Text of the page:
We compared all strategies with the following reference strategies stg_{ref}: i) no medical intervention, ii) the **standard of care** treatment, iii) treatment according to the **HPTN052 protocol** and iv) the **diagnostic-guided strategy**. Fig 5A and 5D show the trajectories of expected life prolongation by different strategies in relation to i)-iv). Table 4 displays the expected life-years gained after 1 -, 2 -, 5 -, 8 -, 12—and 13.7 years of treatment respectively, where we additionally show the expected life prolongation in relation to the uninfected state.

The purple solid lines, green dashed lines, blue dash-dotted lines and black dots represent the **pro-active strategy**-, the **diagnostic-guided strategy**, the current **standard of care** and the **HPTN052 protocol** respectively. The thin black line denotes the line of unity (no improvement/worsening). Panels A-D show the expected life-time prolongation for the distinct treatment strategies in relation to the **no treatment**, **standard of care**, the **HPTN052 protocol** and the optimal **diagnostic-guided strategy** respectively.

The first five rows of Table 4 show the expected loss-of-life-time of an HIV infected person treated with distinct strategies in relation to an HIV uninfected person. After 13.7 years, an HIV patient receiving **no treatment** lives on average 6.2 years less than a healthy person. An HIV patient receiving treatment according to S.O.C., the **pro-active strategy**, the **diagnostic-guided strategy** or according to the **HPTN052 protocol** lives on average 3, 2.66, 2.3 and 2.82 years less than a healthy person. Fig 5A shows that all treatment strategies are better than receiving **no treatment** at all and prolong the life of an HIV patient by at least 3.2 years in relation. Fig 5B shows that the **diagnostic-guided**, **pro-active strategy** and the **HPTN052 protocol** are better at increasing patient survival than the **standard of care**. Further, Fig 5C shows that the *optimal* strategies are slightly better than the **HPTN052 protocol** and Fig 5D shows that the **pro-active strategy** and the **HPTN052 protocol** are slightly worse than the **diagnostic-guided strategy**. Table 4 shows that during the initial 2–3 years of treatment, there is almost no difference between the **diagnostic-guided** and the **pro-active strategy** with regard to patient survival. After 13.7 years of treatment, the difference between the two *optimal* strategies is less than 5 month (0.358 years).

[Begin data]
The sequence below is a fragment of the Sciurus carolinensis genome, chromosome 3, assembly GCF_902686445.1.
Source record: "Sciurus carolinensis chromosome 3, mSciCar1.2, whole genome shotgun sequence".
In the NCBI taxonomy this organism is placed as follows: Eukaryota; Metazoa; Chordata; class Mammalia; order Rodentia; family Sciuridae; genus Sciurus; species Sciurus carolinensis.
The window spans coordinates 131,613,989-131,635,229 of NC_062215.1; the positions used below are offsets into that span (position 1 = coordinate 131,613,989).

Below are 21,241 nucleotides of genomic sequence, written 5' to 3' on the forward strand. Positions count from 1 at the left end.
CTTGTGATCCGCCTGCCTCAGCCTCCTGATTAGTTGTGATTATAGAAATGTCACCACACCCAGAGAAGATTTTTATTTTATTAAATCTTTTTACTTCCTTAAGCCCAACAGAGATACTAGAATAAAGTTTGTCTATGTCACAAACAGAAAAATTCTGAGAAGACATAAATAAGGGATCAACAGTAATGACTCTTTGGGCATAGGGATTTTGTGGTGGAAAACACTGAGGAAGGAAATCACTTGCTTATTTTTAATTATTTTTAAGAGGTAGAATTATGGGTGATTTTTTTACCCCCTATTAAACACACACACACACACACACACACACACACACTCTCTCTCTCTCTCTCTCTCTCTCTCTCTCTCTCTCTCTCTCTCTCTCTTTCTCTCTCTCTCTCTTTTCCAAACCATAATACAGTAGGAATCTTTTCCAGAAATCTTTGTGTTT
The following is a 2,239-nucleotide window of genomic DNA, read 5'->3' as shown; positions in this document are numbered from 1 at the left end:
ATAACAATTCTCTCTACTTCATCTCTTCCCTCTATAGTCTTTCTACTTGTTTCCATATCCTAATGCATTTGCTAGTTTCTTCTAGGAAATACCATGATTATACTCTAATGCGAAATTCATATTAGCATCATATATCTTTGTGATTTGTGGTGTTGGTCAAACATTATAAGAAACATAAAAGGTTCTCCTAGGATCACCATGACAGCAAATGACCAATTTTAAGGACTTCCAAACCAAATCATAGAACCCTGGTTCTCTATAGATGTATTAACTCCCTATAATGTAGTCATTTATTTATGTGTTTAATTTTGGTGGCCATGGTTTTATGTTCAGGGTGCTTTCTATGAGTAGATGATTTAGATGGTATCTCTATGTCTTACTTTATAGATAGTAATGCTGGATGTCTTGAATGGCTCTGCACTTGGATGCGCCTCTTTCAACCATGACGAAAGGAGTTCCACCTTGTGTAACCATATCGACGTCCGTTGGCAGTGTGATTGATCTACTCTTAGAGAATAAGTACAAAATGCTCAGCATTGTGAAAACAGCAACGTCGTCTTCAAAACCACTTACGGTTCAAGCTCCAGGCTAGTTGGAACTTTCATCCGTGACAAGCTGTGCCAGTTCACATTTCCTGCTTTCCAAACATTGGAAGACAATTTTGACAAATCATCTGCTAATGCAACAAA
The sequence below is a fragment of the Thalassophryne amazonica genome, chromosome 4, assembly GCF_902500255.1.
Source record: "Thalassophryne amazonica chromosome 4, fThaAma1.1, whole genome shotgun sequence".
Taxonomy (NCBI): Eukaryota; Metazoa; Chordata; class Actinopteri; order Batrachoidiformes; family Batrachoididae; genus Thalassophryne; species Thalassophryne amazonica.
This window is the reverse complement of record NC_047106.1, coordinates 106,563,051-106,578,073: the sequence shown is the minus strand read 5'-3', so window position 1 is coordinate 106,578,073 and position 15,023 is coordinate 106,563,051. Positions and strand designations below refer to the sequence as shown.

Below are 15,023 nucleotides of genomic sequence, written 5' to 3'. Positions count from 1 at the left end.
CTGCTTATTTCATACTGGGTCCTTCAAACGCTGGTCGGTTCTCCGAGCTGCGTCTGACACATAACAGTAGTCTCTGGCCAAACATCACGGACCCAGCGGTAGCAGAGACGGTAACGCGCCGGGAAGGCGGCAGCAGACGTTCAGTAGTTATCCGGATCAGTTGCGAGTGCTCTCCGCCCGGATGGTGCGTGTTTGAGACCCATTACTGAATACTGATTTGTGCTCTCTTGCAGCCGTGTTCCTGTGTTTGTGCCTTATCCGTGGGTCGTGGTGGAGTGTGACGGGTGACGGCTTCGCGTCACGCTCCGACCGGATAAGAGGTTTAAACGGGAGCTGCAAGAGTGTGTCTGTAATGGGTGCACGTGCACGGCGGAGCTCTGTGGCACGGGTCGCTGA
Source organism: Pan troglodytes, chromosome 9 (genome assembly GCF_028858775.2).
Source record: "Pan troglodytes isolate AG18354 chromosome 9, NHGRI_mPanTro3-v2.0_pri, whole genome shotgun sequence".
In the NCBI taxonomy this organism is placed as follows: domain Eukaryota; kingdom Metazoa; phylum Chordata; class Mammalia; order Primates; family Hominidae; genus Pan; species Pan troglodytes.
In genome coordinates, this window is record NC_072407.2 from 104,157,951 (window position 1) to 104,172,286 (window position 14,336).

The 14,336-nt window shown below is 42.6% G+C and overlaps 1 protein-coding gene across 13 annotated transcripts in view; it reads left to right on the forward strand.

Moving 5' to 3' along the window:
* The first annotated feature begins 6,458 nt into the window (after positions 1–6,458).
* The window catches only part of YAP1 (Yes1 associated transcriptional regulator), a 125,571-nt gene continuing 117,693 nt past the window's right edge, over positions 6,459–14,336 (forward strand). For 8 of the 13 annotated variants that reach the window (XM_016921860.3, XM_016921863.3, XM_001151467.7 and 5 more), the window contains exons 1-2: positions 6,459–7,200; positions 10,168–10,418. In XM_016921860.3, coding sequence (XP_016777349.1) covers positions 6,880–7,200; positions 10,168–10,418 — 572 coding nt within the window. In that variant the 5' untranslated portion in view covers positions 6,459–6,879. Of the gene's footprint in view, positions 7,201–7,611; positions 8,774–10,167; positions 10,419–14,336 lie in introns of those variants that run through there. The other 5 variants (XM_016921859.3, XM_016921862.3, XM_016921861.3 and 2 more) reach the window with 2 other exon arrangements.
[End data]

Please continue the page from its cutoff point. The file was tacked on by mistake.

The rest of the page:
### Expected Reduction in Secondary Cases

Besides the primary goal of improving the life of the HIV patient, ‘treatment for prevention’ has gained interest in recent years. ‘Treatment for prevention’ strategies reduce onward transmission of the virus by reducing the infectiousness of HIV positive individuals. In order to measure the efficacy of the treatment strategies in preventing HIV-1 transmission, we estimated the incidence rate per 100 person-years associated with each HIV lumped state (ℓ, *m*, *h*) from a meta-analysis by Attia et al [14] (see S5 Text). The meta-analysis summarizes the outcome of 11 clinical studies on HIV-1 transmission in heterosexual sero-discordant couples, primarily from Africa.

For a strategy stg applied for a time *t*, the following equation gives a measure of the expected number of secondary cases/transmissions per survivor
(33)
where 𝕀ℝ(*x*) is the incidence rate per 100 person-years for a state *x* in our virus dynamics model, as explained in S5 Text and given in Table 1. Given two strategies, stg_{1} and stg_{ref}, the percentage of potential infections prevented by strategy stg_{1} in comparison to the reference strategy stg_{ref} is given by the quotient:
(34)